Philip Ragan’s investigation of pictographic animation to dramatize facts


Isotype (International System of Typographic Picture Education), conceived by Otto Neurath (1882–1945) in the 1920s, became known worldwide in the 1930s as a statistical graphic method of using pictograms. Particularly in the United States, many ‘imitations’ influenced by Isotype emerged from around 1934 (Ihara, 2013). Concurrently, however, Isotype’s popularity also encouraged a search for new methods of expression beyond mere imitation. At the forefront of this effort was Rudolf Modley (1906–1976), who had worked at the Gesellschafts- und Wirtschaftsmuseum in Wien (Social and Economic Museum of Vienna) in the 1920s before moving to the United States in 1930 and founding his own organization, Pictorial Statistics Inc., in 1934. Modley’s first experiments with new representation methods were in what he called ‘pictorial diagrams’, which were not pictorial statistics. This experiment appeared as a cover design for Survey Graphic magazine, which began in 1937 and described it as ‘a new development and is not concerned with statistics; it simplifies and dramatises facts—the activities of an organization, the processes of soil erosion—but must be accurate and informative’ (Anon., 1937, p.489).

Worth noting is that this attempt is described as ‘dramatizing facts’, as facts-based creative expression was a widely common direction in the United States in the same period, characterized by the development of the documentary concept in photography and film (Stott, 1986). However, Modley’s efforts to dramatize fact reflected another uniquely American feature: a focus on the characteristics of comic culture as represented by cartoons. Two years later, Modley further developed this direction in the form of ‘picture books for grownups’, writing:

Yet there is a strange limitation to this technique. It portrays almost exclusively facts and conditions that can be represented by statistical symbols. And while statistics go far to describe important aspects of our social life, they cannot, except in the special case of statistical time series, do more than give a rather static picture. Even when many statistical charts presenting such pictures are combined, they do not succeed in telling a continuous story. A new dynamic method of graphic presentation had to be developed to achieve this purpose.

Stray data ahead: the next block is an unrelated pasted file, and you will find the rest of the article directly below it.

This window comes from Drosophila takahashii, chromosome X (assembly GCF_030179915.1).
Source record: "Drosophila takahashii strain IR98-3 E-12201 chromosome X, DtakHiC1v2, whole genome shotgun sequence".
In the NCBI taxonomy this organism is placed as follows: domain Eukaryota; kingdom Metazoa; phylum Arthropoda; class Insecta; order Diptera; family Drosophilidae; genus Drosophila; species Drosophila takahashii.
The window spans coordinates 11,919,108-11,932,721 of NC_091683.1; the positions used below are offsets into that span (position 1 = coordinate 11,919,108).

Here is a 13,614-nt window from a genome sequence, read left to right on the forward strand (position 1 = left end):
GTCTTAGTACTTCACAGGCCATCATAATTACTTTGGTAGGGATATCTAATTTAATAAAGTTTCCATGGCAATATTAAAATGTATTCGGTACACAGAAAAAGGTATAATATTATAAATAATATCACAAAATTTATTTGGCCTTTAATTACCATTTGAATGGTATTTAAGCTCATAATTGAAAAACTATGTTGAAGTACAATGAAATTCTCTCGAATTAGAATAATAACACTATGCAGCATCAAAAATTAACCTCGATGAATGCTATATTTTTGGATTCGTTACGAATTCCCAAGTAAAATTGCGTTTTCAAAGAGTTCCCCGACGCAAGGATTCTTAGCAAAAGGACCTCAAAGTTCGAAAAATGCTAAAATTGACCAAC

(Modley, 1939, p.153)
Figure 1. Sketches about social security in a cartoon-like pictorial diagram, 1939.

Here, the ‘new dynamic method of graphic presentation’ refers to a pictorial diagram appearing as a continuation comic (Figure 1). Furthermore, Modley envisages that such a direction would lead to animation as follows:

The development of pictograph technique toward more dynamic presentations has brought it very close to the motion picture—a motion picture that opens new vistas to education. Mickey Mouse is about to get his Ph.D. and teach economics.

(Modley, 1939, p.155)

In 1937, Modley began experimenting with pictograph animation, but his attempts ended in mere experimentation; instead, he continued exploring pictorial diagrams in books, newspapers, and other printed media. Meanwhile, Neurath has also been interested in the potential of pictorial statistics as animation since the end of the 1920s, and after 1942, when he went into exile in England, he began producing Isotype animation in collaboration with the documentary filmmaker Paul Rotha (1907–1984) (Burke & Haggith, 1999). In this sense, Modley’s suggestion regarding the prospect of animation was not his original vision but rather a widely common trend of his time. In fact, Modley and Neurath were not the only ones who envisioned animation as a direction for Isotype’s development; at this time in the United States, a designer named Philip E. Ragan (1909–1989), who had also been aware of the direction of pictograph animation, tried to explore its possibilities.

Influenced by Isotype, Ragan produced pictorial statistics in the mid-1930s. In 1940, the National Film Board of Canada (NFB), headed by John Grierson (1898–1972), asked him to produce propaganda animations, which Ragan began to work on using pictograms. Furthermore, he also produced and animated the well-known film One World or None, which was released in 1946 just after the war, calling for the worldwide control of the atomic bomb, in what has been described as the ‘Disney of scientists’.

This paper discusses one of the outcomes of the expansion of pictographic animation from Isotype to Ragan’s work, which specifically marked the continuity between still graphics and animation. In addition, although pictographic animation is currently an extremely popular technique in contemporary information motion graphics, no historical research has been done on the subject, with a few exceptions (Ceccarelli, 2011; 2012), thus the focus on Ragan’s work. However, in the absence of any thematic study of Ragan himself, and given the scarcity of material on his career, this paper will be limited to a general picture of his work, focusing on the process that led him from his early work in statistical visualization to animation.

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